This post was originally published in October 2016. Roaming charges in Europe are now free for other European citizens (which includes the U.K for the moment).
October 26, 2016
My feet are aching.
I’ve finished my work for now so today was my first real chance to see Berlin properly. I am pretty hopeless at regular maps and I didn’t want to end up lost in some strange suburb so to get to the Berlin Wall Memorial I ended up spending £13 on the data for Google maps before remembering 02 does European add-ons for £1.99 a day, so that’s just fabulous.
When I first got to the wall I thought I was in the wrong place. I’m not totally sure what I was expecting to see but somehow I wasn’t expecting to see.. a wall. Like a regular concrete wall.
I’d thought the East Side Gallery and the Berlin Wall Memorial were the same thing so I actually went into the Berlin Memorial Museum to see how I could get to the main wall before realizing that what I was thinking of is about an hour’s walk away in a totally different direction.
Even if wasn’t quite what I was expecting I’m still really glad I saw the Berlin Wall Memorial. I’ve done a lot on Nazi Germany but I didn’t know much about the cold war and the time of divided Germany so I learned quite a lot today. They have all these individual accounts of people living on the wrong side of the wall and there’s a viewing platform where you can normally see way past the wall to the surrounding landmarks.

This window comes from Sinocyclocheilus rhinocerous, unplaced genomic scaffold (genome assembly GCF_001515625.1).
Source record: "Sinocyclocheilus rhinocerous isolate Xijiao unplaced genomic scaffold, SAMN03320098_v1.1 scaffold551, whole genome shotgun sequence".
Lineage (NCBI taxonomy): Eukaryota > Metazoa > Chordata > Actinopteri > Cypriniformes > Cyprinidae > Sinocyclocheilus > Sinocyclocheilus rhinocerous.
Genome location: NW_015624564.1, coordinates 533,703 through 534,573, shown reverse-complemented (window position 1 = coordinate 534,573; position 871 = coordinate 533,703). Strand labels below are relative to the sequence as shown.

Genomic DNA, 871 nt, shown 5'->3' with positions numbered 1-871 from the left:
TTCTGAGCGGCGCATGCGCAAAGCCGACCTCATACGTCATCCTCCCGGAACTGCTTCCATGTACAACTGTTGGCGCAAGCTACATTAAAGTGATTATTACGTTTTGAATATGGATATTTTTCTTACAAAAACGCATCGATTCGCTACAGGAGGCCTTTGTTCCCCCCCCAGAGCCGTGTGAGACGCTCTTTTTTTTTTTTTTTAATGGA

Walking around the wall, reading all the information and seeing the memorial to the people who died is quite intense. It seems so crazy that all these people were shot trying to get to the other side of the street and you just can’t imagine now how that would work or what that would be like, but it was only about 60 years ago. It’s even crazier that some people *coughTRUMPcough* still want to build walls today.
Getting back from the wall was way trickier than it should have been. I somehow ended up on this long distance train going to Oranienburg because I thought it was the station just outside where my hostel is when it’s actually not even in Berlin.
I realized a few stops in and then has to get the underground allllll the way back to Alexanderplatz and then Another train back to the hostel so I could get some wifi and collapse on the sofas with one of their €1.80 beers.
After some recouping time (and a cheeky beer or two) I went back out to see Checkpoint Charlie, the Holocaust museum, and the Fuhrerbunker. Checkpoint Charlie is about half an hour away via foot from the hostel but it’s literally down one massively long road so it wasn’t exactly complicated. On the way, I stumbled across some beautiful buildings.
Checkpoint Charlie itself is worth seeing and its another reminder of this divided Berlin that is so hard to imagine now, but the nearby museum was about €11 and the act of paying for museums offends me as a Londoner so that didn’t happen.
Berlin is an amazing city which is full of history, beauty, and tragedy in equal measure. My original blog post was a lot longer than this, but I’ve decided to break day four into two posts as the next one (the Holocaust Memorial) should really be read on its own.